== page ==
Two different-sized firms both struggled with the exact same problem: the costs and time associated with setting up hardware and software infrastructure for trialing new datasets and investment ideas.
Firm A, a relatively small APAC asset manager, was considering creating a new team focused on quantitative investing. Before making this commitment and approaching the firm’s senior management, several analysts wanted to test their ideas. To do this, the firm required the implementation of new hardware and software, as well as access to several large datasets.
However, the small firm was reluctant to purchase the necessary hardware or third-party software and data licenses before obtaining the buy-in of senior leadership and committing to this new strategy. This presented a chicken-and-the-egg conundrum, as analysts were unable to make a convincing argument without the necessary infrastructure.
Firm B is one of the world’s largest asset managers, with over $1 trillion in assets. Though the firm’s equities team is supported by a large IT group and benefits from years of experience setting up new environments, corporate policy that allocates steep costs to requesting teams hindered its ability to implement a temporary infrastructure. What’s more, implementation time could range from weeks to months based on the firm’s existing queue and priorities. Firm B wanted to trial a single FactSet Standard DataFeed, without taking money from elsewhere in its budget for a temporary need. It also wanted to avoid delaying its projects while waiting for the internal setup of the required hardware and software.
Users at each firm were able to access proprietary and secure environments inside Microsoft Azure in a matter of hours. Each environment included only the hardware each firm required, alongside premiere software and data. FactSet Data Exploration provided a turnkey solution, and granted users across Firm A and Firm B access to industry-standard tools such as Microsoft SQL Server, MATLAB, Python, R Studio, and Tableau. In addition, all of FactSet’s Standard DataFeeds, as well as the third-party alternative data providers available through the Open:FactSet Marketplace, were made accessible for analysis and visualization.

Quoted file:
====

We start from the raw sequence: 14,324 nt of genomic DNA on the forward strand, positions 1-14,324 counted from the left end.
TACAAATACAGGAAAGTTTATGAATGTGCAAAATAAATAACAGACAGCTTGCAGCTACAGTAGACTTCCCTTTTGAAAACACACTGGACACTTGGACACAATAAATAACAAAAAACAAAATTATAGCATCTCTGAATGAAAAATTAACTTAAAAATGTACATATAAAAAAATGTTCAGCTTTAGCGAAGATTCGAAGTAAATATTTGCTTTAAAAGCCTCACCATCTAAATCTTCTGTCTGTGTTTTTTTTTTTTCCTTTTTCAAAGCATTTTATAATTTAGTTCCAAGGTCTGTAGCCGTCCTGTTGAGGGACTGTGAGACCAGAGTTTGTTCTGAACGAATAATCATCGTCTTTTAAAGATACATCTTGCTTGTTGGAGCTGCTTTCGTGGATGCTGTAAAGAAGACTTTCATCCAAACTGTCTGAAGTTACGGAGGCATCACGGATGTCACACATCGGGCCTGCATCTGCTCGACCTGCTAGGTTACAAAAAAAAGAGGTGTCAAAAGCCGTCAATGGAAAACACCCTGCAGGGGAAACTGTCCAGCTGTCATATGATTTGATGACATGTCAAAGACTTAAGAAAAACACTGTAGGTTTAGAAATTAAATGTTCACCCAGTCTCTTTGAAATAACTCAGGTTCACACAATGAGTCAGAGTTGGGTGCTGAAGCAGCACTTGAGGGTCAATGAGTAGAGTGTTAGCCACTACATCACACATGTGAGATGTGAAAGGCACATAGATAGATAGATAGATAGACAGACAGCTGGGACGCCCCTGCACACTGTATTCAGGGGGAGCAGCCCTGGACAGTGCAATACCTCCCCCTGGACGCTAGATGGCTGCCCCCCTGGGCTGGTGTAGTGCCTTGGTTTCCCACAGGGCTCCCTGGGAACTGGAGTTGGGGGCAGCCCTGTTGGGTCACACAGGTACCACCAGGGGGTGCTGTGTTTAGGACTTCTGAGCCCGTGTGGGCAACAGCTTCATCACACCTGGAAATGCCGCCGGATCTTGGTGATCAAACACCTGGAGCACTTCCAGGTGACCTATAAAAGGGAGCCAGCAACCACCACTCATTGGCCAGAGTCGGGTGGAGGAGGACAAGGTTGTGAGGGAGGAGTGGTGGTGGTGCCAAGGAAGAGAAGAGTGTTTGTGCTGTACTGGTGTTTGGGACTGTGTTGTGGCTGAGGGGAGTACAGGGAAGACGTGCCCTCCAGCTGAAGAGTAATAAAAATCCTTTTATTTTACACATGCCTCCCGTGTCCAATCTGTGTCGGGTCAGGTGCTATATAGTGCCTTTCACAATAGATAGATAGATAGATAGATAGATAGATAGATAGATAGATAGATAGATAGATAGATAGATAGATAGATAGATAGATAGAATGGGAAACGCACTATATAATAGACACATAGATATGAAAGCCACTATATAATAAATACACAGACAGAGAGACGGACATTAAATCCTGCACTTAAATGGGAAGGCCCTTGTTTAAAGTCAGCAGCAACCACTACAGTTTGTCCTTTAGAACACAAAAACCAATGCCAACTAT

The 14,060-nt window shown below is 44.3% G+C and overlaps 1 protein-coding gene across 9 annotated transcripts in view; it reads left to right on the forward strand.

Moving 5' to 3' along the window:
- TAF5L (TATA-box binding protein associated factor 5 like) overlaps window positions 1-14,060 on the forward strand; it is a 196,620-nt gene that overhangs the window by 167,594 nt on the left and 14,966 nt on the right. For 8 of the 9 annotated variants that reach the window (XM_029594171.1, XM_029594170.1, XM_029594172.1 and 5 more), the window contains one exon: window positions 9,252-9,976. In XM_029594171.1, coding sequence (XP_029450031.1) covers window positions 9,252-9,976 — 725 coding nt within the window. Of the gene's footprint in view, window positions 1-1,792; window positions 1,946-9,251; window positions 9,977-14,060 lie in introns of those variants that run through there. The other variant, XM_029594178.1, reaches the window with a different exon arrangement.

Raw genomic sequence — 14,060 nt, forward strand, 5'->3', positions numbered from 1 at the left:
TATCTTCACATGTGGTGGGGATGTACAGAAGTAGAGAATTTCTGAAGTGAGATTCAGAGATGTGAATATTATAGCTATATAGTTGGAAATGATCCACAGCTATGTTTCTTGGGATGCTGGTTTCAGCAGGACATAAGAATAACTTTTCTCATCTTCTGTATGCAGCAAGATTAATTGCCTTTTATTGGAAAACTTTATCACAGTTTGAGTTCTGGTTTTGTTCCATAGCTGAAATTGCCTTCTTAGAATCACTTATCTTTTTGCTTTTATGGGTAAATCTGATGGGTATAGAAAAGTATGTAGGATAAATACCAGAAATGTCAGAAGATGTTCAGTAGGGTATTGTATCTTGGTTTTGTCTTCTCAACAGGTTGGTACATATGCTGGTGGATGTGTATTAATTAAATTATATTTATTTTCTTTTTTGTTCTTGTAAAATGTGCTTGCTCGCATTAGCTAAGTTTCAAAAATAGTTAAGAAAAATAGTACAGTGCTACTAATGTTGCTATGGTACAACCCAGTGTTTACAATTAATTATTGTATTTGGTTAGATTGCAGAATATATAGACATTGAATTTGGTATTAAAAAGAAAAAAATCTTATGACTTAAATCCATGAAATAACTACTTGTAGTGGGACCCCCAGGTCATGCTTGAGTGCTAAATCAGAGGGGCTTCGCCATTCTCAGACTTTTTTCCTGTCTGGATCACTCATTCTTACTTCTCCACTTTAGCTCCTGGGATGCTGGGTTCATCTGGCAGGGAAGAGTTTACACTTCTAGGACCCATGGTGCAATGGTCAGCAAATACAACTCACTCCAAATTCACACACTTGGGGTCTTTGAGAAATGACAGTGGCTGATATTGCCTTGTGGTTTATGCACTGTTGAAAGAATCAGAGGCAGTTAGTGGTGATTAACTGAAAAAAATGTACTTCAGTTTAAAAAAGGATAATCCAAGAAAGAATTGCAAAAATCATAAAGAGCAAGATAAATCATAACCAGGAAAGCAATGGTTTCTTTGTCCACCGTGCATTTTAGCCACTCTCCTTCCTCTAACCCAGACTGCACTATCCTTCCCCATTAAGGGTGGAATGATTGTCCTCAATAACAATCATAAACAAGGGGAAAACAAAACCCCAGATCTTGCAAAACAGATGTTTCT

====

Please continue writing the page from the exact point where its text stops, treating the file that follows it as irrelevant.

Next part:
Both firms were up and running within a day, with team members accessing state-of-the-art tools and all necessary data. Further, FactSet’s data science team was able to assist both firms in their initial navigation of the varied datasets with sample SQL queries and Python scripts. The FactSet support team walked users through the data dictionaries and the mapping of the various tables, helping to flatten their learning curve and empowering them to spend more time refining and testing their investment ideas. In addition, the data science team provided example data visualization reports that illustrated new possibilities for both firms, taking them down paths that they hadn’t previously considered.
Firm A avoided making a major investment during its trial, and was able to put its quantitative investment ideas to the test without incurring the risk of permanent costs that might not be ultimately necessary. With access to premier datasets and analysis tools, analysts were able to run their algorithms with the elastic computing power provided by Microsoft Azure. They used only the resources they needed, and only when required. After a few weeks, analysts were able to convince senior management of the efficacies of their work, and a new style of investing was introduced at the firm.
Firm B experienced an almost immediate turnaround of FactSet’s scalable environment, implemented and maintained by FactSet and hosted by Microsoft Azure. The firm was able to commence trialing the dataset it was interested in after only a few hours—a previously unthinkable outcome, given the weeks-to-months timeline the team had experienced in the past when introducing infrastructure to support new environments. What’s more, in the trial environment, FactSet provided not just the dataset the firm was researching, but all FactSet Standard DataFeeds. With the help of FactSet’s data science team and the sample reports and scripts provided, the firm discovered value in a completely different dataset than the one it had been considering.